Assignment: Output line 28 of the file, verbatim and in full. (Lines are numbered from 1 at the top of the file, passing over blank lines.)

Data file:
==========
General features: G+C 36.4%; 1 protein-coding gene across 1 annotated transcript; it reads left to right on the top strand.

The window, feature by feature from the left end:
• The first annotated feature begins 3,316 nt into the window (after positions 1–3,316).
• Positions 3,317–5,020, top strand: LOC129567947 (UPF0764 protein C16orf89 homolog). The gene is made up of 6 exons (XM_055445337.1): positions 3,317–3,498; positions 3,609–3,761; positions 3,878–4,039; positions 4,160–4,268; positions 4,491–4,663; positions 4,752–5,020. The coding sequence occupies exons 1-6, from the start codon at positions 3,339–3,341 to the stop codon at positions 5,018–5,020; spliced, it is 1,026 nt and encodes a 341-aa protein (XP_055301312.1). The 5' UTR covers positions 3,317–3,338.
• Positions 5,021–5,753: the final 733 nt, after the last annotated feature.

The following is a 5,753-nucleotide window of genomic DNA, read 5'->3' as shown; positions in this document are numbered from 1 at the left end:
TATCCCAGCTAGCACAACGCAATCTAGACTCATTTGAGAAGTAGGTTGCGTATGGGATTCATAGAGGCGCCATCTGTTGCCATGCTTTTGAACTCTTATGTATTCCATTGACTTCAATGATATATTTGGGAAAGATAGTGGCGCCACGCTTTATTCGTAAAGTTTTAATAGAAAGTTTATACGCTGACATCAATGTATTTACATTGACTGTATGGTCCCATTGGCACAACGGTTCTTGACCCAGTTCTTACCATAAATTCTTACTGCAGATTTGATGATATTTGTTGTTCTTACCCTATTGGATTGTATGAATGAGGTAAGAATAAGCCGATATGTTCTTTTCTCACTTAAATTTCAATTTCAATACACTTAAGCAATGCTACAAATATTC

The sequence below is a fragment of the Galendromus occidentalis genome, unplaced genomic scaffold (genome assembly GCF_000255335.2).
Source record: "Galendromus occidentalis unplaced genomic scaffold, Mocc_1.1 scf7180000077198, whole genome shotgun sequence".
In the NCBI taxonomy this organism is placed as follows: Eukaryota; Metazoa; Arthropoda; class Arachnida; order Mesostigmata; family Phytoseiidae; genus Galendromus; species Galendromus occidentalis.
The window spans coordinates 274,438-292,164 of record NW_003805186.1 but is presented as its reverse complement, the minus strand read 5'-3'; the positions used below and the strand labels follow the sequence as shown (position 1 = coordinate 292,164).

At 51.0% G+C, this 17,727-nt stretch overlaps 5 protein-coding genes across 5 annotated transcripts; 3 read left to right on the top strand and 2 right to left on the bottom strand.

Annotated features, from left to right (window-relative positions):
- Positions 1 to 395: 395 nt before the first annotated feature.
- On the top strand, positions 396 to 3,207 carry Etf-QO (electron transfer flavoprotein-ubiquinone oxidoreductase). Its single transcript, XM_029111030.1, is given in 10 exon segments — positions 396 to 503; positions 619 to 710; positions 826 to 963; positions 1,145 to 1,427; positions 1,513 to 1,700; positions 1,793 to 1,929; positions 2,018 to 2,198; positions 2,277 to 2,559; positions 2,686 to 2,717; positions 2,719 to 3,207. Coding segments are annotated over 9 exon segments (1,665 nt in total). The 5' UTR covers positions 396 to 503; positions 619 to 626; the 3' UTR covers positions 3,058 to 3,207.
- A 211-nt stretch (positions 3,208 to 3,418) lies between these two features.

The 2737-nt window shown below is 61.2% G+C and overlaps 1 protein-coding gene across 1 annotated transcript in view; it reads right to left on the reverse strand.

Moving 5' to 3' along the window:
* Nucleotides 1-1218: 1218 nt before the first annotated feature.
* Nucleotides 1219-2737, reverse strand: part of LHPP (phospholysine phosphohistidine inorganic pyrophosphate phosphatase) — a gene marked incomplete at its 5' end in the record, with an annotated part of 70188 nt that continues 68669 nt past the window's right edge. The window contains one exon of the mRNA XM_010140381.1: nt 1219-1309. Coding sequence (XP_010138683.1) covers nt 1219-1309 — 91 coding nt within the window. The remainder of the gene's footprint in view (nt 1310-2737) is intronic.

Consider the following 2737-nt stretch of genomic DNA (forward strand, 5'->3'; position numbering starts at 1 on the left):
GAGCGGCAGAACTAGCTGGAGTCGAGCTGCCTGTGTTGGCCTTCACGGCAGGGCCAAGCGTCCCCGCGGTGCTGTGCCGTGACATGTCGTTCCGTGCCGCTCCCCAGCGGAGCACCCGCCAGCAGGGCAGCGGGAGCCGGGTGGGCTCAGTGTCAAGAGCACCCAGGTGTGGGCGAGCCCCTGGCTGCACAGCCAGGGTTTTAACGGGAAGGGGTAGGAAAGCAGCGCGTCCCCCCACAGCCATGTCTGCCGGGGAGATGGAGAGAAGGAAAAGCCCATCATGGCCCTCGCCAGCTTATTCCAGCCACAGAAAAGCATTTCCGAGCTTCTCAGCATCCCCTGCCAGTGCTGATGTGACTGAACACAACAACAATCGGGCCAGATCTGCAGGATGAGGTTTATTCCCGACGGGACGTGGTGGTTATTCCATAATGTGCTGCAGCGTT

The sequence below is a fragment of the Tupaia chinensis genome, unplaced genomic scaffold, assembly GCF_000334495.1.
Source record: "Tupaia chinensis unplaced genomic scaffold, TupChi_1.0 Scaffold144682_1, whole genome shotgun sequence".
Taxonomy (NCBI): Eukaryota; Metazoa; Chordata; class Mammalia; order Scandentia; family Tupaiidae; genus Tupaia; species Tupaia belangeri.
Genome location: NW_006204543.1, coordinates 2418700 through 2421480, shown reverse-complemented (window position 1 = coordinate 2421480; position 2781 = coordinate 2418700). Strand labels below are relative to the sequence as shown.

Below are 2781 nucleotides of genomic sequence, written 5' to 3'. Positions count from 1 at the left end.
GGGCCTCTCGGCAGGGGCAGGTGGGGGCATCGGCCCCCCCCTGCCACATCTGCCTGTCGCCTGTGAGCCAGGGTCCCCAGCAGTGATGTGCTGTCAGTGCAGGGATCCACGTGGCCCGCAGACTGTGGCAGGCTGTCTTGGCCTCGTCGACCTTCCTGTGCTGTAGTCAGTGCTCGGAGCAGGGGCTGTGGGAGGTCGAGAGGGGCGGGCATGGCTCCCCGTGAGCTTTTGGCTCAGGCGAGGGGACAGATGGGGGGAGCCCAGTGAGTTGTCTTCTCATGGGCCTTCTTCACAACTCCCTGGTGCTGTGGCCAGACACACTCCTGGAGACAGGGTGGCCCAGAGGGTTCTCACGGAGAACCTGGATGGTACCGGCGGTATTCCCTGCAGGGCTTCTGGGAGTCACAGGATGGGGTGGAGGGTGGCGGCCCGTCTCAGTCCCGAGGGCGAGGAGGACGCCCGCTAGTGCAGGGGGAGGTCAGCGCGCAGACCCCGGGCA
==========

GGGCCTCTCGGCAGGGGCAGGTGGGGGCATCGGCCCCCCCCTGCCACATCTGCCTGTCGCCTGTGAGCCAGGGTCCCCAGCAGTGATGTGCTGTCAGTGCAGGGATCCACGTGGCCCGCAGACTGTGGCAGGCTGTCTTGGCCTCGTCGACCTTCCTGTGCTGTAGTCAGTGCTCGGAGCAGGGGCTGTGGGAGGTCGAGAGGGGCGGGCATGGCTCCCCGTGAGCTTTTGGCTCAGGCGAGGGGACAGATGGGGGGAGCCCAGTGAGTTGTCTTCTCATGGGCCTTCTTCACAACTCCCTGGTGCTGTGGCCAGACACACTCCTGGAGACAGGGTGGCCCAGAGGGTTCTCACGGAGAACCTGGATGGTACCGGCGGTATTCCCTGCAGGGCTTCTGGGAGTCACAGGATGGGGTGGAGGGTGGCGGCCCGTCTCAGTCCCGAGGGCGAGGAGGACGCCCGCTAGTGCAGGGGGAGGTCAGCGCGCAGACCCCGGGCA